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When you get a new camera-- how do YOU test it?

Discussion in 'The Watering Hole' started by Isoterica, Apr 25, 2013.

  1. Isoterica

    Isoterica SC Hall of Famer

    Dec 6, 2011
    This post is for the gear lovers, those who welcome GAS undaunted along with their newest camera.

    When you purchase a new camera, of course after you've read all the site reviews and sometimes even customer reviews, what do you do to test it. There it is.. in your hands.. do you read the manual first to see where everything is or are you compelled to just turn it on and start shooting no matter what happens? Because you are in 'test mode' do you leave all the accessories short of the battery charger in plastic wrap or do you open it all up, spread it all out and make it your own not worrying whether you want to keep it or not. You can always resell if you don't return it, right? Are you scientific about testing the camera, setting up lab simulations and shoot on manual at each ISO or would you rather pick through the cameras processing options, special effects, panorama, HDR, etc.. Just curious as there seems to be a lot of cameras on the way to new homes, GR and otherwise-- what will you do to test yours and decide if it is a keeper?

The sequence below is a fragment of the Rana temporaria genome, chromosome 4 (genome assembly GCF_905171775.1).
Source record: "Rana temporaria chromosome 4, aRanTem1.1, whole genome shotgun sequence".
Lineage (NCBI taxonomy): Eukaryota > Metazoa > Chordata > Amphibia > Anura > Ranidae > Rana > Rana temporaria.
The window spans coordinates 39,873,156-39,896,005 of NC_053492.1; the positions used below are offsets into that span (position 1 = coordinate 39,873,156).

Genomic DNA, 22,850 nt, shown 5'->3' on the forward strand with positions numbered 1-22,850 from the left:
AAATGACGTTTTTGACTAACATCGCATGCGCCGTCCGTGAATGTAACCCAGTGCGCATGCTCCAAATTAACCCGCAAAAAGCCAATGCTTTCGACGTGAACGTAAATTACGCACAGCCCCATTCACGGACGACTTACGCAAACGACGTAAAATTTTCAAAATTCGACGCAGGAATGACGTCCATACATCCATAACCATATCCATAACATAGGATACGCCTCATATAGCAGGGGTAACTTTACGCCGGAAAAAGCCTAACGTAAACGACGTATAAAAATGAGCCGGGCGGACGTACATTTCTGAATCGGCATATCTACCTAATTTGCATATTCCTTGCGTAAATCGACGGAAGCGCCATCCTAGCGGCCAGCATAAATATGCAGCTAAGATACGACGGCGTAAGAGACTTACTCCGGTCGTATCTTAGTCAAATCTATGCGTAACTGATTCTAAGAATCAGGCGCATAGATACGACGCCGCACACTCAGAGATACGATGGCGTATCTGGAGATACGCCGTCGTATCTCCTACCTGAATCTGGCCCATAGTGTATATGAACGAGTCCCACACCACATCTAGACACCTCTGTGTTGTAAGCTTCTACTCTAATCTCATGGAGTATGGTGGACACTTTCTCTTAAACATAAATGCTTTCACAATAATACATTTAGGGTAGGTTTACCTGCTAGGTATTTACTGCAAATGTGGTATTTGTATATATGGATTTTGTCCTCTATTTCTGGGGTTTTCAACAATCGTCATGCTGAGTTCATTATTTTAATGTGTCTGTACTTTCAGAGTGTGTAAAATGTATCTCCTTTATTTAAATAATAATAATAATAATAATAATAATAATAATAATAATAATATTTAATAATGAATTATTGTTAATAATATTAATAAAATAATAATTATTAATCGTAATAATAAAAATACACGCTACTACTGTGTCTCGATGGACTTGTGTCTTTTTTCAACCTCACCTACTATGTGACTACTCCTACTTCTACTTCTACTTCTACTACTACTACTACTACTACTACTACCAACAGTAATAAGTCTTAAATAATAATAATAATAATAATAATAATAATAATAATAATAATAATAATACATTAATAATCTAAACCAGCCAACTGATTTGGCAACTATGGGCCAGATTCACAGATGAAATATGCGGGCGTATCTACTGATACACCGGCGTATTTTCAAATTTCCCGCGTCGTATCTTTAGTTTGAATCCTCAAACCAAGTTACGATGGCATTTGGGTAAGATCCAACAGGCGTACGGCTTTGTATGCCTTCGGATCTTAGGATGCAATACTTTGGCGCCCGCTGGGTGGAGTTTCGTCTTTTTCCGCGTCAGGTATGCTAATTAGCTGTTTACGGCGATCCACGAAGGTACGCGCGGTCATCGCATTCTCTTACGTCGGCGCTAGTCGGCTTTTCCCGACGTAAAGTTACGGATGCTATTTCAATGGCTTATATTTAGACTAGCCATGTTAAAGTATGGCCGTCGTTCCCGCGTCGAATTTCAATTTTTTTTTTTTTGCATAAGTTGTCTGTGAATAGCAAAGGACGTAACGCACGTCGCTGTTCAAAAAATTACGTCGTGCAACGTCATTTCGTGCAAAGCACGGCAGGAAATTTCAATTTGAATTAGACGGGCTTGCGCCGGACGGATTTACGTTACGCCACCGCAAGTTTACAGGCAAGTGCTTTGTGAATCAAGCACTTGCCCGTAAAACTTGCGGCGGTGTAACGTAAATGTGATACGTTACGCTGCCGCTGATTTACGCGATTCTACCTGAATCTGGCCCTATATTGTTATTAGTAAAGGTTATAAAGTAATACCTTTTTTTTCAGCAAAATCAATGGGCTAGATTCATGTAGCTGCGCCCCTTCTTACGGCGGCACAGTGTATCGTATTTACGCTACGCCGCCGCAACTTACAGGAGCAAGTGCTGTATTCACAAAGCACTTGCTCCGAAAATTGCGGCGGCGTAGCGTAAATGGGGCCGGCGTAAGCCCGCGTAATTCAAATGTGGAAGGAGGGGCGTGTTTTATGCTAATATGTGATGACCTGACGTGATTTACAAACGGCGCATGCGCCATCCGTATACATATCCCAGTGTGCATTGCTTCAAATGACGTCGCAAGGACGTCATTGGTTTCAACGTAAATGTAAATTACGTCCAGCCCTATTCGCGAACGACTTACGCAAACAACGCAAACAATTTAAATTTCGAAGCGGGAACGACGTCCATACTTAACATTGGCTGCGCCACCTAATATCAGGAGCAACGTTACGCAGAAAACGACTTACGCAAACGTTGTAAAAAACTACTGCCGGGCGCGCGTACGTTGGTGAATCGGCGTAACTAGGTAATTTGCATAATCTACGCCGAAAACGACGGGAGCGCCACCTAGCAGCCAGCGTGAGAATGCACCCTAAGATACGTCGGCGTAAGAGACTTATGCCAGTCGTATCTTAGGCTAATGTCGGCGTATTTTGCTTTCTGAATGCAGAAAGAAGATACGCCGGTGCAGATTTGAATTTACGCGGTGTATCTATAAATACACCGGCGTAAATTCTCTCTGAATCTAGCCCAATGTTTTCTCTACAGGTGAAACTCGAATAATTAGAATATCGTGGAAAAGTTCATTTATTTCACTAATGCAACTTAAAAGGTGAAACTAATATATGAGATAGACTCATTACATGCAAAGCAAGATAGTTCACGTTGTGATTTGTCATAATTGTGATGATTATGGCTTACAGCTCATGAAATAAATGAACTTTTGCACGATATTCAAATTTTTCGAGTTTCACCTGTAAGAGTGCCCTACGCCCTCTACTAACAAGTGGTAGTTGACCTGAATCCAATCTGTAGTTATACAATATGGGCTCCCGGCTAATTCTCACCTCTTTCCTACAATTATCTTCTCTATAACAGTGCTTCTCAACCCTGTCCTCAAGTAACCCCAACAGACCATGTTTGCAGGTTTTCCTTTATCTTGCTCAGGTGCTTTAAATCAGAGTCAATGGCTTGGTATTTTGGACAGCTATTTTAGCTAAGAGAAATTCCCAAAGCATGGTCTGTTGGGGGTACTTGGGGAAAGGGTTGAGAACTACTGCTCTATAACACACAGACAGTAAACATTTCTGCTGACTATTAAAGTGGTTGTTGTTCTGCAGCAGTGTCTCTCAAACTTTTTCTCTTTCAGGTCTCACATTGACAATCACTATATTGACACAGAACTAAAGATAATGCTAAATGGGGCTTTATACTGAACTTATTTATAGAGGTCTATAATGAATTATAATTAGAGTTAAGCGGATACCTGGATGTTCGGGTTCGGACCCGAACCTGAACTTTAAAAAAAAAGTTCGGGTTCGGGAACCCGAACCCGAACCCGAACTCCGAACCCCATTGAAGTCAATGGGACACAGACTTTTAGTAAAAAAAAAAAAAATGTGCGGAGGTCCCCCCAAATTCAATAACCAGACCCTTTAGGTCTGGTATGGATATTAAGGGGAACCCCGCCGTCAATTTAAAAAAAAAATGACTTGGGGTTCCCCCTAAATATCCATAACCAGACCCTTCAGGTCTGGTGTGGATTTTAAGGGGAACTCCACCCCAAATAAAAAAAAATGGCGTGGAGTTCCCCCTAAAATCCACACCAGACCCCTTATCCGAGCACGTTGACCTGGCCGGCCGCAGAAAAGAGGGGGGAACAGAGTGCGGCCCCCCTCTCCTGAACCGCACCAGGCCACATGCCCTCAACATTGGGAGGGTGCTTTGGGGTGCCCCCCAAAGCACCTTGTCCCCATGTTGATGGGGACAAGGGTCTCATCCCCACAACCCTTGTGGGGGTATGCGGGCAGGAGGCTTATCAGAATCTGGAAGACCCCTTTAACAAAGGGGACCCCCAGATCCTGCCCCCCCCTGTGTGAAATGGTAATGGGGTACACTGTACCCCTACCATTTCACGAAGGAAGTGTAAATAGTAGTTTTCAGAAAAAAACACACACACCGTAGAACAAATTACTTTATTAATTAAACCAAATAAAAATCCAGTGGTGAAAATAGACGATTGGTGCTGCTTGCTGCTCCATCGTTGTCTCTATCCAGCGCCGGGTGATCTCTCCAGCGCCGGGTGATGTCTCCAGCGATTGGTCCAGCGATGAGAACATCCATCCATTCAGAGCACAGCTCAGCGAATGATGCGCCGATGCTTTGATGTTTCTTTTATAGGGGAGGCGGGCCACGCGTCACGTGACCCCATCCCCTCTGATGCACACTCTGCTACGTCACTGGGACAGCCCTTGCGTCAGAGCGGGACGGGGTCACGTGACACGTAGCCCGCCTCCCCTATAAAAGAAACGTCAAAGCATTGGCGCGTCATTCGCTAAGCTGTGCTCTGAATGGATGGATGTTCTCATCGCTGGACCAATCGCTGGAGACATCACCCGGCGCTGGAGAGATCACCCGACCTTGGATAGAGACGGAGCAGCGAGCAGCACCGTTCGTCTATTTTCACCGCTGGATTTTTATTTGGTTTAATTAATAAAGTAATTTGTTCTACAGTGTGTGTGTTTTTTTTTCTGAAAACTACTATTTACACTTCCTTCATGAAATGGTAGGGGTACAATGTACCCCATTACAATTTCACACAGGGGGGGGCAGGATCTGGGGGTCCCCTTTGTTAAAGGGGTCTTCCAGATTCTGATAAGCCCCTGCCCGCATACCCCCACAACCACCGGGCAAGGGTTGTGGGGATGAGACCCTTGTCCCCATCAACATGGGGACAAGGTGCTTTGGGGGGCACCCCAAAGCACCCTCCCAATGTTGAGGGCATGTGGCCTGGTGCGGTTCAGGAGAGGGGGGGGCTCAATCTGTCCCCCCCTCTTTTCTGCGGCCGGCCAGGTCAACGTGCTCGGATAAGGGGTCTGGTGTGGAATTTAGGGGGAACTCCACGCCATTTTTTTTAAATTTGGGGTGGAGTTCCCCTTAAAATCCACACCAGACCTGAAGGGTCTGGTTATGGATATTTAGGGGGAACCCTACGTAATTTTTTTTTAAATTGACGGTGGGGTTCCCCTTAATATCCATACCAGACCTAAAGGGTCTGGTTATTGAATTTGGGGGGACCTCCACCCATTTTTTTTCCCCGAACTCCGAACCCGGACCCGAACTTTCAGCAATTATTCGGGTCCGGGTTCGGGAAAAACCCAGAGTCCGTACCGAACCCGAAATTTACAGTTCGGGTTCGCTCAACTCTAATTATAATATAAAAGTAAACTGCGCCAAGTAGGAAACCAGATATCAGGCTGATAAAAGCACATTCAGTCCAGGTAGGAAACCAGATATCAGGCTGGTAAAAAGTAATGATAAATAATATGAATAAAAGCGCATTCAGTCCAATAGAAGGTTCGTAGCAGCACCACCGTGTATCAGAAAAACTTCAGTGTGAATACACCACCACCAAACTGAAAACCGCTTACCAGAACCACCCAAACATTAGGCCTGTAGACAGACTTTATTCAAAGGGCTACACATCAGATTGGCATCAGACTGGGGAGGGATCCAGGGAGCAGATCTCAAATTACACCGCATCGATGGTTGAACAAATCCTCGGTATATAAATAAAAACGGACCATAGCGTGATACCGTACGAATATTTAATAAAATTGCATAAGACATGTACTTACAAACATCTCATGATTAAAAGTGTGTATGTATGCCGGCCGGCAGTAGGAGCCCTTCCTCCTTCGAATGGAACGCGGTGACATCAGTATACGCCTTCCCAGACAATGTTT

A few years ago when I bought my little DSLR I never thought of testing, I was lucky I could operate it! I didn't know about exposure triangles or the rule of thirds though I've always had a good eye-- or that highter ISO, I came from simple film cameras, might actually fail me. I bought, I worked with it, I learned it and worked within it's capabilities and that was that. Now armed with knowledge I know it's weaknesses and I can read reviews to learn the weaknesses of the newest tech and it doesn't seem so simple. So.. how do you do it and why do you do it that way? Several of the camera reviews on this site, by members, piqued my curiosity :)
     
  2. john m flores

    john m flores SC All-Pro

    Aug 13, 2012
    Napping cats in low light.
     
  3. Luke

    Luke Super Moderator

    Nov 11, 2011
    Milwaukee, WI USA
    Luke
    ^ same. Sometimes for variety, I'll shoot napping dogs in low light.
     
  4. Isoterica

    Isoterica SC Hall of Famer

    Dec 6, 2011
    And that tells you if you like, for instance, your new X100 or LX7?
     
  5. Armanius

    Armanius Bring Jack back!

    Jan 11, 2011
    Houston, Texas
    Jack
    I take test photos of my right toe in low light at different distances and lighting conditions using aperture priority. I never read manuals (although I probably should).